In closing, the following caveat is in order. There are historical reasons why Black persons and other people of color are not part of the group of demanding consumers labeled as Karens and Terrys. There are bad individual customers among minority groups, but the systemic exclusion of people of color from stores and places of public accommodation has rendered their relationship to retail and service more precarious. But that is another post.
- Saru M. Matambanadzo, Moise S. Steege, Jr. Associate Professor of Law, Tulane University School of Law
Monday, January 11, 2021
In recent weeks, Americans and the world have gotten a racial and religious double-dose of the double standards that fuel law and policy in this country. While many would like to think that equality and egalitarianism are the order of the day, recent events prove otherwise. Just a quick look at the Christmas bombing in Tennessee and the Capitol riot in Washington D.C. lay bare the two Americas that exist for Muslims and racial minorities.
It was just hours into Christmas day when a suicide bombing detonated an RV in downtown Nashville. To grasp the gravity of this event altogether, consider the rarity of a suicide bombing in the United States. Most would associate such behavior with Muslim terrorists abroad, but this was a home-grown American. Yet this shocking and startling event hardly made headlines—and when the came, they were not the type that one might have seen had the bomber been Muslim.
The problem is, no one ever really learned about this man’s religion. In a scathing opinion piece, If the Nashville bomber were Muslim, he would be called a Terrorist, Dean Obeidallah notes that the fact we did not learn of his religion means that it is safe to assume was not Muslim. For if he were, that would have been the first thing we learned. Instead of “terrorist,” “extremist,” or “religious fanatic,” the media used terms like “loner,” “recluse,” and “quiet life” to describe the individual. As the author describes, “Of course, if [he] were Muslim, there’s no way there would be a nuanced analysis of his motivation like the one we’ve seen in headlines. Nope, it would be assumed by most that since he’s Muslim, he had to have a political agenda.”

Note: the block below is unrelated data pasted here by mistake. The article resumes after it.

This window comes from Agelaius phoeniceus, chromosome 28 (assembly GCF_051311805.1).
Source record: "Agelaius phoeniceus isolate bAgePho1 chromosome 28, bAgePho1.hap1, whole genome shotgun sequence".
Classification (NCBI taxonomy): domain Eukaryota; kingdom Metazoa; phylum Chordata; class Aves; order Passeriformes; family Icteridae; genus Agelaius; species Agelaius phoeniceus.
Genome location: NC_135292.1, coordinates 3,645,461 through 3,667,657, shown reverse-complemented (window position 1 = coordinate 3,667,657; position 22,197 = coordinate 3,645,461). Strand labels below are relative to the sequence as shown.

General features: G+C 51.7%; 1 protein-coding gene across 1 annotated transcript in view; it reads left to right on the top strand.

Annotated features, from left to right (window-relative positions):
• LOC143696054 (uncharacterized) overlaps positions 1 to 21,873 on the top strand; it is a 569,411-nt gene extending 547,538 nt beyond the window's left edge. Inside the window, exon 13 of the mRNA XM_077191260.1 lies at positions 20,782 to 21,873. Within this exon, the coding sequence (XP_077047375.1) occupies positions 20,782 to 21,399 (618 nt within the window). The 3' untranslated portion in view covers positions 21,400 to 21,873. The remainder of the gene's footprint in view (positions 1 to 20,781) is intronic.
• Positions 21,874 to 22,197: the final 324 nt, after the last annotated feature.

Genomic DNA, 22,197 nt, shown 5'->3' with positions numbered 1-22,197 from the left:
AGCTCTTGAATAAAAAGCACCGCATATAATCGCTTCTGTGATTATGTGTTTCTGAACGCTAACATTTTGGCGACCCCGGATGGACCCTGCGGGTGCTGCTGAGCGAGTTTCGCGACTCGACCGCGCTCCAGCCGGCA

Muslims have felt the sting of this double standard, particularly the sensationalism of a suicide bombing hardly getting media play. Meanwhile, back when Timothy McVeigh bombed a federal building in Oklahoma, many in the media automatically assumed it was the work of Muslims. Underlying this harsh double-standard is a logic that assumes Americans cannot be religious extremists or take the shape of what was formerly believed to be the provenance of fanatics from the Middle East.
Not to be outdone by the Christmas bombing, On January 6, 2021, rioters inspired by the words of the sitting president, stormed the Capitol Building in D.C. In the process they wreaked havoc on the building itself, breaking windows and doors, and ransacking offices of congressmembers. At least 5 people died in the event, including a pregnant woman who was shot and a police officer who died as result of the melee. There had not been such an attack on the Capitol in the modern era.
Perhaps the most noticeable fact of the events was that the police were woefully outnumbered and underprepared for what unfolded. Despite that the president had been riling up his base to attend the protest weeks in advance, despite that on social media there were all sorts of indications that the protest would turn violent, and despite that just prior, the president made a speech that prodded his followers to march to the Capitol Building and to “show strength,” the cops were overrun in just minutes.
It is here that the spectacle begins. One need only remember the George Floyd protests, just the summer before. Images of police running down protestors, pushing, kicking, and beating, firing rubber bullets, and hardly hesitating to use pepper spray were a permanent fixture on the news. In the very same city. From those protests, if there were any clear message sent to the groups of Black Lives Matter organizers and protestors, it was that “we will use lethal force.” Here it is backwards as this image shows how police responded to Black protest.
Fast forward to the Capitol riots, and the joke becomes obvious.